Celebrate the culture of agriculture & share skills (Growing! Cooking! Eating!)

GOLDEN STATE DIY WARRIOR: This week HOMEGROWN chatted with newish member Bill, a Renaissance-man version of that old butcher/baker/candlestick maker nursery rhyme: He’s a brewer, a diver, a jammer, and a MacGyver with an indefatigable can-do spirit. Get to know him below then post a comment and say hello!

What is Meet Your Neighbors? We can spend a fair amount of time tending our online gardens, but it’s easy to forget there’s a real person behind every quiche recipe, chicken inquiry, and hoophouse design here on HOMEGROWN. Well, nuts to that! MYN gives us a chance to meet over the back fence and shake hands.

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Comment by HOMEGROWN.org on May 8, 2014 at 2:39pm

Ahoy, Bill! You're chatting with us from sunny Southern California, right? What’s the weather like where you are today? On second thought, don’t tell us. We’ll be overcome with jealousy. Here’s a replacement question: Are you a native Californian? And a bonus question: Where are you in the photo above?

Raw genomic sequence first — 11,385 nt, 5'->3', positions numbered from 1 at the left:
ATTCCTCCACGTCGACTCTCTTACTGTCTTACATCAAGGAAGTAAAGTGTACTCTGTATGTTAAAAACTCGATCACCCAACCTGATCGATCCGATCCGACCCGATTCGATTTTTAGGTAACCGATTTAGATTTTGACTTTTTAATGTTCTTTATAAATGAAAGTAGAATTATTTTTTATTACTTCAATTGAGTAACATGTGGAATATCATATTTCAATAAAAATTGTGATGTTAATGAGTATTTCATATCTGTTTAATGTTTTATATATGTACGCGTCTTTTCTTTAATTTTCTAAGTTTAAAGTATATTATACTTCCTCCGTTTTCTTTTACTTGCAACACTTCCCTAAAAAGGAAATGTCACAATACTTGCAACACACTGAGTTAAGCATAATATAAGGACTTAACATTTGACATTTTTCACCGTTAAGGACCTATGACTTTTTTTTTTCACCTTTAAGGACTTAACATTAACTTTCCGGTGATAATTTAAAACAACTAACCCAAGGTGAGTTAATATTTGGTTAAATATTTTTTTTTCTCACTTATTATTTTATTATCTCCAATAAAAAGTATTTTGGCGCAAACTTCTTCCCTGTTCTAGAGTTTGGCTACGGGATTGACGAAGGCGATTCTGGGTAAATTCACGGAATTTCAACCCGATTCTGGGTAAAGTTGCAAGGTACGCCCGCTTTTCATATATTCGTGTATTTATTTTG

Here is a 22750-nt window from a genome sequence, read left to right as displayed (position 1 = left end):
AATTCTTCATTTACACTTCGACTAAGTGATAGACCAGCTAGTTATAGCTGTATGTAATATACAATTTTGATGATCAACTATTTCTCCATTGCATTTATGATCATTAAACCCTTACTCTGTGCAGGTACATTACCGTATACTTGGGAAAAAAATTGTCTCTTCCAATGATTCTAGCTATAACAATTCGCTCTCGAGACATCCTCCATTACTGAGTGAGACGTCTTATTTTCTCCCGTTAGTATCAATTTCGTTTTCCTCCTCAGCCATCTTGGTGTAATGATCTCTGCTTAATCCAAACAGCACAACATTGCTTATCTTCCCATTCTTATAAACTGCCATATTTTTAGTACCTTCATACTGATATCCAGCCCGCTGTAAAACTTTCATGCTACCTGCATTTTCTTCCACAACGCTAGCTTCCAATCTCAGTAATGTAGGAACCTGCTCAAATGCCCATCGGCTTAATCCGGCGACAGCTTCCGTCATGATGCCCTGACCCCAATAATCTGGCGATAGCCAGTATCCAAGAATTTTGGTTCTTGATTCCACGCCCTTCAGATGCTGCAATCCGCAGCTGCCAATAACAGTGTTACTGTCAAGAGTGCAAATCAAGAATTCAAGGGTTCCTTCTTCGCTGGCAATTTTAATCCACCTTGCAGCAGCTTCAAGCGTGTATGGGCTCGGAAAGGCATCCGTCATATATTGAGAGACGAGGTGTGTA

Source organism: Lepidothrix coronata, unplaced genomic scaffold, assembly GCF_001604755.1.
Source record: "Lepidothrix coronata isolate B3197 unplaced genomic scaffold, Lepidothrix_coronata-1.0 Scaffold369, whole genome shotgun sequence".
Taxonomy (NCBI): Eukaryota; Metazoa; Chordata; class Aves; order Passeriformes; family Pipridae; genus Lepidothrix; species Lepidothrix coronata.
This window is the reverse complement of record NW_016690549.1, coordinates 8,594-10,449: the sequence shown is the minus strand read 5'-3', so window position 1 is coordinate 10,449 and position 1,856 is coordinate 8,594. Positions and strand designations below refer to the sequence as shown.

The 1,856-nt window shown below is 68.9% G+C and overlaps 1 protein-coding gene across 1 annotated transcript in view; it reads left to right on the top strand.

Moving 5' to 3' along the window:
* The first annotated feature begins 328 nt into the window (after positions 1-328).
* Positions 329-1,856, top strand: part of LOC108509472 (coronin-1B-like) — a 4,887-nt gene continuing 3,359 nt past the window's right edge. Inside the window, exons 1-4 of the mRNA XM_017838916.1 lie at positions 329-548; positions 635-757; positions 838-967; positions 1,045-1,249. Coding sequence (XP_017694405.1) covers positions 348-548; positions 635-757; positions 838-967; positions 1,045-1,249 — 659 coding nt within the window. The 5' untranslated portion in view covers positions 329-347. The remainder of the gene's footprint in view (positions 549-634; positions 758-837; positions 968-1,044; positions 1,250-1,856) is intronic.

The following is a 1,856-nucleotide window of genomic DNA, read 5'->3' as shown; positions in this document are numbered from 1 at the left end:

Comment by Bill Graney on May 8, 2014 at 3:03pm

I'm not a native Californian but I've lived in Southern California since 1980. I grew up in Massachusetts (Springfield).  The photo is from a dive boat at one of  the Channel Islands, I think the island in the photo is Anacapa.  The Channel Islands are my most frequent scuba excursions.  

Comment by HOMEGROWN.org on May 8, 2014 at 3:05pm

Woohoo for Massachusetts, HOMEGROWN's HQ! And your scuba trips sound amazing. Speaking of adventures, you just had your first experience with jam making, using loquats from a gorgeous tree in your yard. Since you’ve lived in your current place for several years, what made this year different? What inspired you to make jam?

Comment by Bill Graney on May 8, 2014 at 3:09pm